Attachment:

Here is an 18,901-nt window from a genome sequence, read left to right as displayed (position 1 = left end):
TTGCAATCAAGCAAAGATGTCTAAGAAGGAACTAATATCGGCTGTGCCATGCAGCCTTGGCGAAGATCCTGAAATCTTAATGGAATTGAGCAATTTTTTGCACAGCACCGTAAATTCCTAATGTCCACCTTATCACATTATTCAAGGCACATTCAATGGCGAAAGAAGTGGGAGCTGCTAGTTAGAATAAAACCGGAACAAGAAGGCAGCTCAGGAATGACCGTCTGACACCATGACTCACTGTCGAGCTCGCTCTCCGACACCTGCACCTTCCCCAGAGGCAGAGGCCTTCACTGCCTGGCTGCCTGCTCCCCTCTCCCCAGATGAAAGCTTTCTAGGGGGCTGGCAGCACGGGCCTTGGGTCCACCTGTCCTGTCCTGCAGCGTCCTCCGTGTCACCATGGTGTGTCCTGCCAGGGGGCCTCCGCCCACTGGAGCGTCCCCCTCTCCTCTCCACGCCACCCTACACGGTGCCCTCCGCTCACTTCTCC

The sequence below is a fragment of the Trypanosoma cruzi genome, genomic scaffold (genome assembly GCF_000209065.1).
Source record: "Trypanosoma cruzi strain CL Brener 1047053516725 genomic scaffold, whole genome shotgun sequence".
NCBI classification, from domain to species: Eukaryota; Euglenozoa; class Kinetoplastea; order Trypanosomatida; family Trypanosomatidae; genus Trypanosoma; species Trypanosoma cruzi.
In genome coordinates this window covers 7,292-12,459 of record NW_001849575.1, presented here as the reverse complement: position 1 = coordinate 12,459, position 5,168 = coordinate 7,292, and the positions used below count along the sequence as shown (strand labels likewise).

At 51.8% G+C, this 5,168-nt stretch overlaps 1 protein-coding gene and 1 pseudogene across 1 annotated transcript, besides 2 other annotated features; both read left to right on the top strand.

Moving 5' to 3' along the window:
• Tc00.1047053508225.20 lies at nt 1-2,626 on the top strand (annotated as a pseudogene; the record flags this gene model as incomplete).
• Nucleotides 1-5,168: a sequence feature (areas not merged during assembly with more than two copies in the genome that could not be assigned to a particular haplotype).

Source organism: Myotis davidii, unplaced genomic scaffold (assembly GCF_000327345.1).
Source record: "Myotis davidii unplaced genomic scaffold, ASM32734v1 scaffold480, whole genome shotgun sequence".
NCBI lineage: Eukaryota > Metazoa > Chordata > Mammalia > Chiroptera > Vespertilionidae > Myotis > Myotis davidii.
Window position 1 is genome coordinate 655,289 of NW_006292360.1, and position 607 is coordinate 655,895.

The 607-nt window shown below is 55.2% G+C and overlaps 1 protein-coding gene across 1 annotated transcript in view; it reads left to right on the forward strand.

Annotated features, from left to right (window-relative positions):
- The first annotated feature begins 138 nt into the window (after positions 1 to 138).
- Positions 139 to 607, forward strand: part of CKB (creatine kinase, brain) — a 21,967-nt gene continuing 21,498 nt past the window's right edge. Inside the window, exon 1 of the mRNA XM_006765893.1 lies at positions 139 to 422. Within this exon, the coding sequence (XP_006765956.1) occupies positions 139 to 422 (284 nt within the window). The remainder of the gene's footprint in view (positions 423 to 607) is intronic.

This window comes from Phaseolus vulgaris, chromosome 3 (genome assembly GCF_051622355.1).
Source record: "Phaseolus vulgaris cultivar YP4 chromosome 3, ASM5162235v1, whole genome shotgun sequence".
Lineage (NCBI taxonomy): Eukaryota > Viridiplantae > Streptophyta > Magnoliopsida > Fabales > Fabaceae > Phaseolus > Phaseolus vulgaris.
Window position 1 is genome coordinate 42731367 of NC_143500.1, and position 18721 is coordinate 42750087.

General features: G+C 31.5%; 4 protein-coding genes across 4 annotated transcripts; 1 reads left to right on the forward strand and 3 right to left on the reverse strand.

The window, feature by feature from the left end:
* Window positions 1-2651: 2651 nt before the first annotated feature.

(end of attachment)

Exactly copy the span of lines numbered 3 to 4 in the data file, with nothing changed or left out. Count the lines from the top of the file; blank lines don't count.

The sequence below is a fragment of the Trypanosoma cruzi genome, genomic scaffold (genome assembly GCF_000209065.1).
Source record: "Trypanosoma cruzi strain CL Brener 1047053516725 genomic scaffold, whole genome shotgun sequence".